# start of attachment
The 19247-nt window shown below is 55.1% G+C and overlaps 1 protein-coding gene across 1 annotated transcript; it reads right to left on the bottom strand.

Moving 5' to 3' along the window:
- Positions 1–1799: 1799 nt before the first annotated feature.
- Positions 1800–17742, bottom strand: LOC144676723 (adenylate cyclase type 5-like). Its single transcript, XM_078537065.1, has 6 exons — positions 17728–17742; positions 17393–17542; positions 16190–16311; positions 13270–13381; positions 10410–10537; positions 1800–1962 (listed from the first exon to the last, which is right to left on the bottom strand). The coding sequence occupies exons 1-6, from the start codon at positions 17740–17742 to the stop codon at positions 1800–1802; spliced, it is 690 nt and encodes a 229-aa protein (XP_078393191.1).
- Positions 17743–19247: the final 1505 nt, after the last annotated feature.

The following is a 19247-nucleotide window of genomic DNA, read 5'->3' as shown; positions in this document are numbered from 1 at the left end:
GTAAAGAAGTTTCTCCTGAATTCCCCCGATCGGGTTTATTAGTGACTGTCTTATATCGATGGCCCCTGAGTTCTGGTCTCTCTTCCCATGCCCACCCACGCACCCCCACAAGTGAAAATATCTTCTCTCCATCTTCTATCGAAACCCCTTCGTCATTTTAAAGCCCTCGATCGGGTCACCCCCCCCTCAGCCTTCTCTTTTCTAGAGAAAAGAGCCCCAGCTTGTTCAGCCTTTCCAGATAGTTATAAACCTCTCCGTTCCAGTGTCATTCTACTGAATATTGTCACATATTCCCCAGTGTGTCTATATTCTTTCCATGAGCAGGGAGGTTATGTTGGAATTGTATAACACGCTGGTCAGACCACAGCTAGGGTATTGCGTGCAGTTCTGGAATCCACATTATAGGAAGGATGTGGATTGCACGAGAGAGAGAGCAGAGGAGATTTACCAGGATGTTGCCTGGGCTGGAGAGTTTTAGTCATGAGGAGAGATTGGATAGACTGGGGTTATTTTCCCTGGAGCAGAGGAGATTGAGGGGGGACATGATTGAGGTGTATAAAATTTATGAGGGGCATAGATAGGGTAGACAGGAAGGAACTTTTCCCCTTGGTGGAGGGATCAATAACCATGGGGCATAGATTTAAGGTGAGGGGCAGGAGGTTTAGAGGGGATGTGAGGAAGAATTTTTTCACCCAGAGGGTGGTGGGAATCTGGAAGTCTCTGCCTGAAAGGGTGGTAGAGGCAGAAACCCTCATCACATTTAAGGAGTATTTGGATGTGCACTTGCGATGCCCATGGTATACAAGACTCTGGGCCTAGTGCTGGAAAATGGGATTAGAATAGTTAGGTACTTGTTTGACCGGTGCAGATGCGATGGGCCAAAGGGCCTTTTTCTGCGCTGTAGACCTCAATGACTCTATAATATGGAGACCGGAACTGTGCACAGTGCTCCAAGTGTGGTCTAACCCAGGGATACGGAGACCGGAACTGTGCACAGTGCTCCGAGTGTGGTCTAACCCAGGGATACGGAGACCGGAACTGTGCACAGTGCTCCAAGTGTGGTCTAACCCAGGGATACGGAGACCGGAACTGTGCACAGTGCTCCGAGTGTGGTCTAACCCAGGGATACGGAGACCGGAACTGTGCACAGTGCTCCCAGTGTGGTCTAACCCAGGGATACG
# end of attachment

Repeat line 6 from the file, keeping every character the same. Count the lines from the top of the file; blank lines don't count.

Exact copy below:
The following is a 19247-nucleotide window of genomic DNA, read 5'->3' as shown; positions in this document are numbered from 1 at the left end: